Individual and Relationship Functioning Disparities between Sexual Minority and Heterosexual Couples

by Emily Carrino

Emily is a rising third year clinical psychology graduate students at UNC and was a CEED summer intern.

People in the United States are increasingly identifying as gay, lesbian, bisexual, or another minority sexual orientation (5.6% of the population; 18.5 million people; Jones, 2021). This growing population generally experiences worse physical, emotional, and relational outcomes than their heterosexual counterparts (e.g., King et al., 2008). Emerging research also suggests that the mental health of those who are bisexual, pansexual, queer, or as another non-monosexual identity, also referred to as “bisexual+” (Davila et al., 2019), experience these difficulties at the highest rates compared to heterosexual people and other subgroups of sexual minorities (Ehlke et al., 2020, Ross et al., 2018). In eating disorder research specifically, gender and sexual orientation, which are distinct constructs, interact to predict prevalence of eating disorders. That is, men who are gay or bisexual experience eating disorders at higher rates than heterosexual men; while the same pattern is not true for women. Lesbian, bisexual, and heterosexual women do not differ in eating disorder prevalence (Feldman & Meyer, 2007). Whereas, the romantic relationships of bisexual+ individuals are understudied, initial findings suggest that these couples may be at higher risk of conflict and other poor outcomes compared to both heterosexual and gay/lesbian couples (Goldberg et al., 2018; Mark et al., 2020). Why?

Gender and Sexuality within Relationships

When sexual minorities form an intimate relationship with another person, each partner has their own gender (male, female, non-binary, etc.) and sexual orientation (who they are romantically or sexually attracted to)—and these are separate phenomena, gender and sexual orientation—which may be the same or different from their partner’s. So, couples might represent a variety of different combinations of sexual orientations and gender. The majority of research about romantic and sexual relationships of sexual minority couples, however, has primarily looked at the gender-makeup of the couple (i.e., the gender combination of each partner), using terms such as “same-sex” and “different-sex” couples to describe their populations; the sexual orientations of the two partners have been neglected. In fact, 100% of couple therapy treatment outcome studies assumed participants’ sexual orientation based upon the gender appearance of their partner (Spengler et al., 2018). Specifically, treatment studies have focused on couples including one male and one female and have assumed that both partners are heterosexual. In rare cases in which sexual orientation was assessed, the options presented to participants were limited to “gay” or “lesbian”; no options were provided for bisexual, pansexual, or other orientations. Therefore, the potential for understanding differences in outcomes based on a bisexual+ orientation within a couple was limited. This is a notable gap in the study of sexual minority couples, and specifically bisexual+ couples of any gender.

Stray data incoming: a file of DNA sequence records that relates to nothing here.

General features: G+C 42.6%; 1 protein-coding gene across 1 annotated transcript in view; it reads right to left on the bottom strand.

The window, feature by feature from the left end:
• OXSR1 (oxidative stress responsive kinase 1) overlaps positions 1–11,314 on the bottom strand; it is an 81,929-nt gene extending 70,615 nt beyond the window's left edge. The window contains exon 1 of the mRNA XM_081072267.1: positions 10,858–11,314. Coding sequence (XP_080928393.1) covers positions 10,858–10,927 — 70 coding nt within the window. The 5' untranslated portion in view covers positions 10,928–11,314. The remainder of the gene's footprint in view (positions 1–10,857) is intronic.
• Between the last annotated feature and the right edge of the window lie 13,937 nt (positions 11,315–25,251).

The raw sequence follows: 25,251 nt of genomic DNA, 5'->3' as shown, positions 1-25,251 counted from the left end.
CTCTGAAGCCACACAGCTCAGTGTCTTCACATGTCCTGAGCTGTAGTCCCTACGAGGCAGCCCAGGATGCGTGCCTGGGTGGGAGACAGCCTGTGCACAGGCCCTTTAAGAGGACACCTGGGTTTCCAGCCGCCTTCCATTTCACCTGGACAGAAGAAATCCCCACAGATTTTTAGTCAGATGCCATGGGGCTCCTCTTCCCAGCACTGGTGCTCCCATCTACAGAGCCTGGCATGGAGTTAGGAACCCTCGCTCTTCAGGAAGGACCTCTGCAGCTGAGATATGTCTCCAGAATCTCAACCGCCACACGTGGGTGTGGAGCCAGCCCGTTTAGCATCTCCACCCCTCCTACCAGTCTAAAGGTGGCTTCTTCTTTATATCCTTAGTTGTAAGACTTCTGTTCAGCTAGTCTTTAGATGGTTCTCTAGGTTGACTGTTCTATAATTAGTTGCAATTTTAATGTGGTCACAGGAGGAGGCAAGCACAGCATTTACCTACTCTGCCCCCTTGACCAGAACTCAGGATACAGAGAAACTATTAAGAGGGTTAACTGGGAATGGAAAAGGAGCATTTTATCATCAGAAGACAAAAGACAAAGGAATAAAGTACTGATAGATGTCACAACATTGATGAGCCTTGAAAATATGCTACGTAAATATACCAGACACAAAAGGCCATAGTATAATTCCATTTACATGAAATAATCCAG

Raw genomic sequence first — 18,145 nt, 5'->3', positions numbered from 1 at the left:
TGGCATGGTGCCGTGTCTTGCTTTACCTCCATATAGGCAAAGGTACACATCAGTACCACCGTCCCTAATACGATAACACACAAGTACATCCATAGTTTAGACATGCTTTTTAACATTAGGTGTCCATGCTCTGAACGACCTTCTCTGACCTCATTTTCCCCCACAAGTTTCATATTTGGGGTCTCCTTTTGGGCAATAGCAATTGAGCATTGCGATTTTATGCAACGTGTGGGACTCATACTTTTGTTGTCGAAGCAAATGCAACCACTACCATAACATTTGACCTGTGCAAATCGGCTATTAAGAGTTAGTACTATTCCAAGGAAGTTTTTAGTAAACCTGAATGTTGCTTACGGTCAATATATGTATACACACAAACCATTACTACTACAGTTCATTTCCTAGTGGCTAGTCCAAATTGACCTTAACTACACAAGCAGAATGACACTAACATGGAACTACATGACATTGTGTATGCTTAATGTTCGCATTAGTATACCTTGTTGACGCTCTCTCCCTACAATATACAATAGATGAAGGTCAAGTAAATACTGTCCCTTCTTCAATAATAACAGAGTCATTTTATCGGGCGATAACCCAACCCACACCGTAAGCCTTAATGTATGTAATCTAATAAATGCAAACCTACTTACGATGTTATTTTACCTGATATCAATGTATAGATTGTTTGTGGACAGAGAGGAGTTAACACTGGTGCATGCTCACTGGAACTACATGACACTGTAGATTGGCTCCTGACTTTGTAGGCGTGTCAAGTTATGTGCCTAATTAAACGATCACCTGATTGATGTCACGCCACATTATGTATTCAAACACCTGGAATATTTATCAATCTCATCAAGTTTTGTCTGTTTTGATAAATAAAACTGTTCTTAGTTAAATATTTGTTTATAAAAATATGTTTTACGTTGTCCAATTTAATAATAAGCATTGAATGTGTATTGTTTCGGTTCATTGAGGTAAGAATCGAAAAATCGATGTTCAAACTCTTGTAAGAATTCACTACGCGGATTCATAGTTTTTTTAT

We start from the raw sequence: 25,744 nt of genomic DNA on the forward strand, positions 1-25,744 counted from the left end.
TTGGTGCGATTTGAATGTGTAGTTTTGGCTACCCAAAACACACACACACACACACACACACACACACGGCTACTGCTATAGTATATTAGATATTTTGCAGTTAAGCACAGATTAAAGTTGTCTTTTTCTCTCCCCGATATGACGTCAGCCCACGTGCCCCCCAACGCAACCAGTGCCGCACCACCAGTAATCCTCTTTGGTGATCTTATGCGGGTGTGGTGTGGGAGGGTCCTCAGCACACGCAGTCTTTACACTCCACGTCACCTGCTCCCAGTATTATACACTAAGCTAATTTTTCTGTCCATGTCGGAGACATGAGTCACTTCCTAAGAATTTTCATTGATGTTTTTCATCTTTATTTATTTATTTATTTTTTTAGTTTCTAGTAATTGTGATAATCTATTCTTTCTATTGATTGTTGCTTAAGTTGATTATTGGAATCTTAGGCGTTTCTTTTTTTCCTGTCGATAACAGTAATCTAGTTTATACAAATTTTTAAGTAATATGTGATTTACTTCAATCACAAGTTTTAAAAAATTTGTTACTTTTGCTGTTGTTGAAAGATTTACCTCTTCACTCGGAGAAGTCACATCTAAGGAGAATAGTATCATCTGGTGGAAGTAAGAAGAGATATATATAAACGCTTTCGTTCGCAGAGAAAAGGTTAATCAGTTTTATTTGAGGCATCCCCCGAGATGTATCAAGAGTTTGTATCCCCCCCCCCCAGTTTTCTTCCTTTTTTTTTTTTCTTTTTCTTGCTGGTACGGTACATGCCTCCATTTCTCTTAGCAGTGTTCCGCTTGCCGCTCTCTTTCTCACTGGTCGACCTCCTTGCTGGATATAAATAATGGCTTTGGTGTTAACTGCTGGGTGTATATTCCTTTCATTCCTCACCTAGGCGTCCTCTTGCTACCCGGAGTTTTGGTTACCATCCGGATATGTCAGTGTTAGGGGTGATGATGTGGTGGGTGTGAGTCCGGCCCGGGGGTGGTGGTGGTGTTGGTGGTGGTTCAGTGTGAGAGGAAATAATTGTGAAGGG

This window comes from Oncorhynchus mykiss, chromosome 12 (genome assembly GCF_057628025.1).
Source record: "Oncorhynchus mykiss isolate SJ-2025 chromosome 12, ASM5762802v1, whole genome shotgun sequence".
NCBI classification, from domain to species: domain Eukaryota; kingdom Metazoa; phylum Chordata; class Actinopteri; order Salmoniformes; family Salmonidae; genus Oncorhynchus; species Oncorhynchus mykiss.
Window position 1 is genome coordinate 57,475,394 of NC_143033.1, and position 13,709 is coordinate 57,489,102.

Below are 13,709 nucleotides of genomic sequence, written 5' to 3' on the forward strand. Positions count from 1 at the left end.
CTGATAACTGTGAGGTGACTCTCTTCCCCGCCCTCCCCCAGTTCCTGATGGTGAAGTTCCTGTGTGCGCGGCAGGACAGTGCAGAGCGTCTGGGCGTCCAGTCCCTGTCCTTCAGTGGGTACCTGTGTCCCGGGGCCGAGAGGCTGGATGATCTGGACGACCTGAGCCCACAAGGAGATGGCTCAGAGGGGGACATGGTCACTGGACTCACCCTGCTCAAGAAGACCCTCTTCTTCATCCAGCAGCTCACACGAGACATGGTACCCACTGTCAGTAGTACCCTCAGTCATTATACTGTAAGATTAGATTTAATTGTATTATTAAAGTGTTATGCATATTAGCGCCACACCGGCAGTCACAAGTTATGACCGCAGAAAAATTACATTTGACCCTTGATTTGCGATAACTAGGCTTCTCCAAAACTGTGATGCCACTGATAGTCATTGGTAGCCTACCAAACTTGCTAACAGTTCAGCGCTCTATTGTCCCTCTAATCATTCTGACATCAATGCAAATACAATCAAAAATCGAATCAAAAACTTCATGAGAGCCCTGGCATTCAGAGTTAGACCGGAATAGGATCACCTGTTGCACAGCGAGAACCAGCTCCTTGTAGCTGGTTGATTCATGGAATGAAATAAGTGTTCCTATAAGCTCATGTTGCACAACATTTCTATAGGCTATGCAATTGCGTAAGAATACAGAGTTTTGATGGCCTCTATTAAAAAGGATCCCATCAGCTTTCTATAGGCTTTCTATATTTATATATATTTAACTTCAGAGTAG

Figure adapted from Baucom et al. 2020

This lack of sexual orientation assessment in prior studies also limits our understanding of couples in which the two partners have different sexual orientations (e.g., one female bisexual+ partner and one male heterosexual partner, or one gay male partner and one bisexual+ male partner) versus the SAME orientations. Even less is known about the experiences of mixed-gender (i.e., one man and one woman) sexual minority couples. This unique subset of couples includes one partner who is bisexual+ and one partner who identifies across any spectrum of sexual orientation (heterosexual, bisexual+, or gay/lesbian) and couples in which both partners are bisexual+. Of particular interest within this group is the mix of heterosexual and bisexual+ individuals in relationships. When both the male and female partners in a couple are bisexual+, they are both individual sexual minorities and identify with the sexual minority community, but may seemingly “present as a heterosexual couple” to the outside world based on their visible gender characteristics (i.e., being a man and a woman couple). In couples in which one partner is heterosexual and one partner is bisexual+, there may be additional difficulties experienced as a result of being discordant in their sexual identities. Thus, a prominent and clinically vulnerable subgroup of sexual minority couples, mixed-gender couples with bisexuality+ present, has received little attention in the literature.